2. If the nature of the assault is such as to cause reasonable apprehension of death or grievous bodily harm, and the person using force by way of defence believes, on reasonable grounds, that the person cannot otherwise preserve the person defended from death or grievous bodily harm, it is lawful for the person to use any such force to the assailant as is necessary for defence, even though such force may cause death or grievous bodily harm.

It is often said that there are two limbs to this defence. The first limb (section 271(1)), does not allow the use of force that is not intended, and is not such as is likely, to cause death or grievous bodily harm. The second limb (section 271(2)) provides for a defence where death or grievous bodily harm may eventuate.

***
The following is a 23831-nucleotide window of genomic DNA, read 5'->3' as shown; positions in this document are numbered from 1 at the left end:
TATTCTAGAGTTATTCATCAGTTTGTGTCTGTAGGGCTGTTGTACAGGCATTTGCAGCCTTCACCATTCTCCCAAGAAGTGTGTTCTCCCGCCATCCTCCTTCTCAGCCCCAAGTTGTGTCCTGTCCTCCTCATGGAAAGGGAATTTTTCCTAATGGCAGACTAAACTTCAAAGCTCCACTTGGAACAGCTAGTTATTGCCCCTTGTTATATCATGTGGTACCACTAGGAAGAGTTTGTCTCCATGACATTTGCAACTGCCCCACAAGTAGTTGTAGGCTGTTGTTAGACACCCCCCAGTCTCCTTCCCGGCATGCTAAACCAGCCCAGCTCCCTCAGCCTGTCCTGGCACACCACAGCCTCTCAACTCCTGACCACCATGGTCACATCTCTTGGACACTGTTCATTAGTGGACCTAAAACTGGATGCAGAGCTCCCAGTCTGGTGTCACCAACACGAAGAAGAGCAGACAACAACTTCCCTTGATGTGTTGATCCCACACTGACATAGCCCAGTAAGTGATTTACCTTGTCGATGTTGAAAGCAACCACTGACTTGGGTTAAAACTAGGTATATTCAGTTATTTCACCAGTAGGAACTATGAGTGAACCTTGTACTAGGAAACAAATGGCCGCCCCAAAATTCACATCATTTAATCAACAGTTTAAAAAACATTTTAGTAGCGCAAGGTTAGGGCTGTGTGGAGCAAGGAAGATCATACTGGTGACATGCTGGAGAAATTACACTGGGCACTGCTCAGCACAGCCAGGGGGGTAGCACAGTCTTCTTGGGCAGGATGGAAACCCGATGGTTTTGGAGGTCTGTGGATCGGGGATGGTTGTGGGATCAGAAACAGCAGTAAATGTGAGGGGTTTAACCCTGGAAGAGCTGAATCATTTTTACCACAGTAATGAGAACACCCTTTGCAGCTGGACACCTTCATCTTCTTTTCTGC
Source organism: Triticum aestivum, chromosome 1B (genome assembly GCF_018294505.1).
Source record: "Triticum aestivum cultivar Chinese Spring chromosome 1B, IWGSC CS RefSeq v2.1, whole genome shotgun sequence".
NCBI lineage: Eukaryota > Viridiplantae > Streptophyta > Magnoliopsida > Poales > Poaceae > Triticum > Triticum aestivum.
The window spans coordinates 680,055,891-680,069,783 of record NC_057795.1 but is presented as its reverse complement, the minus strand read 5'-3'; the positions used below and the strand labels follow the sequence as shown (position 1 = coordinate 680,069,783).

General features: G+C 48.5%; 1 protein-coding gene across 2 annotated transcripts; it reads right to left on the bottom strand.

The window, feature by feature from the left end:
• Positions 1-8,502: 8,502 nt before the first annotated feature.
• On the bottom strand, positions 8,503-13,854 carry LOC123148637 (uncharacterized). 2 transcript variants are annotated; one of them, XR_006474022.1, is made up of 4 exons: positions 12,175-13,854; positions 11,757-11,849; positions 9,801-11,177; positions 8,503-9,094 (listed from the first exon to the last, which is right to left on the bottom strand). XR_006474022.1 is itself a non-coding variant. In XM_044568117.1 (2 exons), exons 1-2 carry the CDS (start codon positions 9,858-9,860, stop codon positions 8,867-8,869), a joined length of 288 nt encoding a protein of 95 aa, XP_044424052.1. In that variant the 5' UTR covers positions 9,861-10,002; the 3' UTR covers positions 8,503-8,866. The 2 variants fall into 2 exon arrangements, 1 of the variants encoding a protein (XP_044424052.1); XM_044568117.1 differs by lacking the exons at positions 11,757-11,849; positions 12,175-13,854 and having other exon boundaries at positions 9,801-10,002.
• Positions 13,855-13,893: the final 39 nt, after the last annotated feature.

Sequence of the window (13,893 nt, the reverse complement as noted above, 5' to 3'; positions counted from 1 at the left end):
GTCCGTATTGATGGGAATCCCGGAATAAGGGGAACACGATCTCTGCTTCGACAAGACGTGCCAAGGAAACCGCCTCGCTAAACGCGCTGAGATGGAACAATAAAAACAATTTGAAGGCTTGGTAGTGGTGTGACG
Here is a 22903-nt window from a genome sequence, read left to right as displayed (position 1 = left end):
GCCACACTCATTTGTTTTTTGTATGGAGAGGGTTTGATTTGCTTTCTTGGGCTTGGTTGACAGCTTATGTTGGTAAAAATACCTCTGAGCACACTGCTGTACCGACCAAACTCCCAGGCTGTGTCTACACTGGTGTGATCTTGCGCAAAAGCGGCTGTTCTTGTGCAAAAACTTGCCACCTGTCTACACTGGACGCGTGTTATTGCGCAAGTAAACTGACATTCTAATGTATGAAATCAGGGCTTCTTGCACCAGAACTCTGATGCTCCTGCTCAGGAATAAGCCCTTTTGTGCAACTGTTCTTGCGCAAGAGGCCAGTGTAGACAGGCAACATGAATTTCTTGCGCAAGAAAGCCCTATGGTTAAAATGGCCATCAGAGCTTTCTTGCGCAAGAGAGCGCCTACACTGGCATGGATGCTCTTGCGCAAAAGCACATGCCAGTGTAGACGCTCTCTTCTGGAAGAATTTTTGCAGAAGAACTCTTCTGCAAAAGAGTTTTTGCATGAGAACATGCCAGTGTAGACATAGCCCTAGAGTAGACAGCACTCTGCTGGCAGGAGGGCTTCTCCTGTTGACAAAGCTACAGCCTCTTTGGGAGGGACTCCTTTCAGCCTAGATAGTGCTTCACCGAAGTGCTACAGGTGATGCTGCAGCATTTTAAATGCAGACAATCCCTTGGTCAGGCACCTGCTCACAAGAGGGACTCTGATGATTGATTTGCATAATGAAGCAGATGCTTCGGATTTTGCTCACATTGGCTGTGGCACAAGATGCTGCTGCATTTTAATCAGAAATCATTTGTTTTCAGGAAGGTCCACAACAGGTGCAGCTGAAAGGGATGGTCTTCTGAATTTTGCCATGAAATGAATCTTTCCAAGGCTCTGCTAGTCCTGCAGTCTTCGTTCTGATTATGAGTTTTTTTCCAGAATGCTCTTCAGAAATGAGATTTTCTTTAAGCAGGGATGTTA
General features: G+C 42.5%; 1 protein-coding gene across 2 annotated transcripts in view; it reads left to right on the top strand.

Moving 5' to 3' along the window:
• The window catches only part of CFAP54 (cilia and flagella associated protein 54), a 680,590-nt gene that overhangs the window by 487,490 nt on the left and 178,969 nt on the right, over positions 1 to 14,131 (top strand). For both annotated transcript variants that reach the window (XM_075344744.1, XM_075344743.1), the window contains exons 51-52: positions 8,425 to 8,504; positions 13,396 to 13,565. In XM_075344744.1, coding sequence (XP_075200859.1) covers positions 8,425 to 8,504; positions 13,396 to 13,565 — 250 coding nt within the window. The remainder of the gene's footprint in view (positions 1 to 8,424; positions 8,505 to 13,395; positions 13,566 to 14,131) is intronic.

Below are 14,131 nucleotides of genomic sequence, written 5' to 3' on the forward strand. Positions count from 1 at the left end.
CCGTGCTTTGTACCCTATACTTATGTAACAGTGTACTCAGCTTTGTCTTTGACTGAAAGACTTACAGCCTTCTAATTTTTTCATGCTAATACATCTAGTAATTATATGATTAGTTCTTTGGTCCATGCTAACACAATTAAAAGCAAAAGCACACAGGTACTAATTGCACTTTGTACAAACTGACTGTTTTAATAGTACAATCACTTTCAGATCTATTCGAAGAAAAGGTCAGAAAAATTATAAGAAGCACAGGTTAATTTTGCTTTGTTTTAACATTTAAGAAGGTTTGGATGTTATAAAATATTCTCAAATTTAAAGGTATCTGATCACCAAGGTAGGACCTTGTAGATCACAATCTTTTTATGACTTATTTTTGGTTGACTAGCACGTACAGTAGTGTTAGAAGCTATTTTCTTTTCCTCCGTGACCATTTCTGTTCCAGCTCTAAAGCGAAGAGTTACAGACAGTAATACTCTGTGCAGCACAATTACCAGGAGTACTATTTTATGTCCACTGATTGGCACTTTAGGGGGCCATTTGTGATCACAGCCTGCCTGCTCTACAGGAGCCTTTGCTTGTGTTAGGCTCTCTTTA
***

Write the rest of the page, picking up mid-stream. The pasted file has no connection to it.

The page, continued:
As may be obvious, if a person is facing a charge of grievous bodily harm, there is often less scope for the first limb of the defence to apply, although it certainly is relevant in many cases particularly where the force used is more moderate.

It is one of those pieces of information lawyers ought to be mindful of when advising a person charged with grievous bodily harm about their specific case.

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Summary

Too often, I see people jumping to think about the defences that apply without first stopping to ask about whether there is even a proper proof of the essential elements of the charge. For a charge like grievous bodily harm, this can definitely be putting the cart before the horse.